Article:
Clicking on banner ads enables JWR to constantly improve
Jewish World Review Nov. 7, 2002 / 2 Kislev, 5763

Jonathan Turley

JWR's Pundits
World Editorial
Cartoon Showcase

Mallard Fillmore

Michael Barone
Mona Charen
Linda Chavez
Ann Coulter
Greg Crosby
Larry Elder
Don Feder
Suzanne Fields
James Glassman
Paul Greenberg
Bob Greene
Betsy Hart
Nat Hentoff
David Horowitz
Marianne Jennings
Michael Kelly
Mort Kondracke
Ch. Krauthammer
Lawrence Kudlow
Dr. Laura
John Leo
Michelle Malkin
Jackie Mason
Chris Matthews
Michael Medved
Kathleen Parker
Wes Pruden
Sam Schulman
Amity Shlaes
Roger Simon
Tony Snow
Thomas Sowell
Cal Thomas
Jonathan S. Tobin
Ben Wattenberg
George Will
Bruce Williams
Walter Williams
Mort Zuckerman

Consumer Reports

OUR second-class soldiers | "Nothing is too good for our men and women in uniform."

It may be the world's most predictable political applause line. It was a central theme of President Bush's 2000 presidential campaign. With both war and elections looming, it became a virtual mantra among politicians across the country. This month, however, the Bush administration is waging a little-known battle to preserve a rule that reduces service members to second-class citizens.

The Feres Doctrine is a legal rule that bars service members and their families from suing the government for even the most horrendous acts of negligence and abuse. Because of this obscure rule, service members have become fodder for medical malpractice and other forms of negligence in the military. In one case, an Army doctor left a 30-by-18-inch towel inside a soldier; it was discovered 18 months after the surgery. The Supreme Court said a suit would threaten military decision making.

Apparently, military decisions include refusals to respond at all. In another case, an Army sergeant's wife spent a day begging military doctors to admit her husband, who was biting his tongue and having convulsions after he was sent home "to rest." She finally took him to a civilian hospital, which immediately diagnosed grand mal seizures. The sergeant died; his family's lawsuit was barred.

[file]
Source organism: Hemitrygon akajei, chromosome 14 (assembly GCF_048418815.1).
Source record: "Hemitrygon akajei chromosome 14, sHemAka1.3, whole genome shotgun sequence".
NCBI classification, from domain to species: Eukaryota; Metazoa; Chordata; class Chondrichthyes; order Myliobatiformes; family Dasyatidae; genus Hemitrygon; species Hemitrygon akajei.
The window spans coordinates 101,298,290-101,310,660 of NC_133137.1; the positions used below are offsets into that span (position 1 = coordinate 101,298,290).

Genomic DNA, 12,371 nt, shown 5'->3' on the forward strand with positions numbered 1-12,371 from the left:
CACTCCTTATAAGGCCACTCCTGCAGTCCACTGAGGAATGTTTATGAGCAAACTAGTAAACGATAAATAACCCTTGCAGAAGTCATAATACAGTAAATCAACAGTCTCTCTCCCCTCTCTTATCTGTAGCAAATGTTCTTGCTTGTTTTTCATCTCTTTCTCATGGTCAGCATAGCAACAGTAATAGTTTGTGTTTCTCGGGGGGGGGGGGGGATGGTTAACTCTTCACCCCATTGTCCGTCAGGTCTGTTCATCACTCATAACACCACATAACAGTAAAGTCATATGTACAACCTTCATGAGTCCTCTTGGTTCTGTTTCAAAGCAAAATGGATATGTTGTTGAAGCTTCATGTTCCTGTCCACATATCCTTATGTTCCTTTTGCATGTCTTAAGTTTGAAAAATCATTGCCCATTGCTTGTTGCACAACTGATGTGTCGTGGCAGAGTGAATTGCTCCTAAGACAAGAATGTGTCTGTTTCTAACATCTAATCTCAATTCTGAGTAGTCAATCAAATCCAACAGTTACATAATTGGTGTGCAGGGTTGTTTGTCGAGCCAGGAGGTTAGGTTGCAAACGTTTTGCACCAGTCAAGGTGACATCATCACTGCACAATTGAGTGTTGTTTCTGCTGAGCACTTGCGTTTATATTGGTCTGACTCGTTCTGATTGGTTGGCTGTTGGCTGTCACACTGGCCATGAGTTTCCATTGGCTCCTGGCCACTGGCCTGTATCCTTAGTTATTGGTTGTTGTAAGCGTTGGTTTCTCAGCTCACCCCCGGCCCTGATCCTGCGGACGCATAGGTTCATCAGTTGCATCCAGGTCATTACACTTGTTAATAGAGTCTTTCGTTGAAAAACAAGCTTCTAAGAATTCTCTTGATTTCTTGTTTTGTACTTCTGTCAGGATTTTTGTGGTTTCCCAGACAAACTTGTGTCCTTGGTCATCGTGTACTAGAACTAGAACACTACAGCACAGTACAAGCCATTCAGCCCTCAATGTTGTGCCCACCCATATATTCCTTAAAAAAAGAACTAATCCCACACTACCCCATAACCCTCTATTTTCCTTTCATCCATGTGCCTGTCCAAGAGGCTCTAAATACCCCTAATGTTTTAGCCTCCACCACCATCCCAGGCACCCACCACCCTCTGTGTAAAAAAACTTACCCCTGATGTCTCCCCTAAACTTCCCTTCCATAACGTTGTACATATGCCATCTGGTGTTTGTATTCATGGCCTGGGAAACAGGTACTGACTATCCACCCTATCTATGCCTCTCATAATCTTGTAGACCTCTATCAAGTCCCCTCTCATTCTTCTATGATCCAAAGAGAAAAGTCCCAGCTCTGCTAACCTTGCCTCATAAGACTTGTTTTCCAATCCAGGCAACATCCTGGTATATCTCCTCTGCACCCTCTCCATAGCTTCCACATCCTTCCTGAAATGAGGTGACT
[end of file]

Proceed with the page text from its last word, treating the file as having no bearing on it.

In yet another case, a bar on an Army reservation in Kansas did nothing while a soldier was beaten almost to death by a gang. Though a civilian bar would have faced substantial liability, the soldier's lawsuit against the military was dismissed.

Some cases make the second-class status of service members appallingly clear. There are examples in which an off-duty service member was with a civilian when both were injured by an act of gross military negligence; the civilian could claim damages but the service member could not.

This is not what Congress intended. In 1946, when Congress enacted the Federal Tort Claims Act, it expressly exempted only combat-related military lawsuits. The Supreme Court, however, ignored this language in deciding the Feres case in 1950 and barred lawsuits with no connection to combat areas.

Even intentional acts of brutality have been protected as matters of military discretion. In one case, a service member was subject to "hazing" by being sexually assaulted with a traffic cone while being photographed in public. Despite what the court called the "despicable" nature of this attack and a pattern of such attacks at the base where the incident occurred, the court found it "service-connected" and therefore barred the claim under Feres.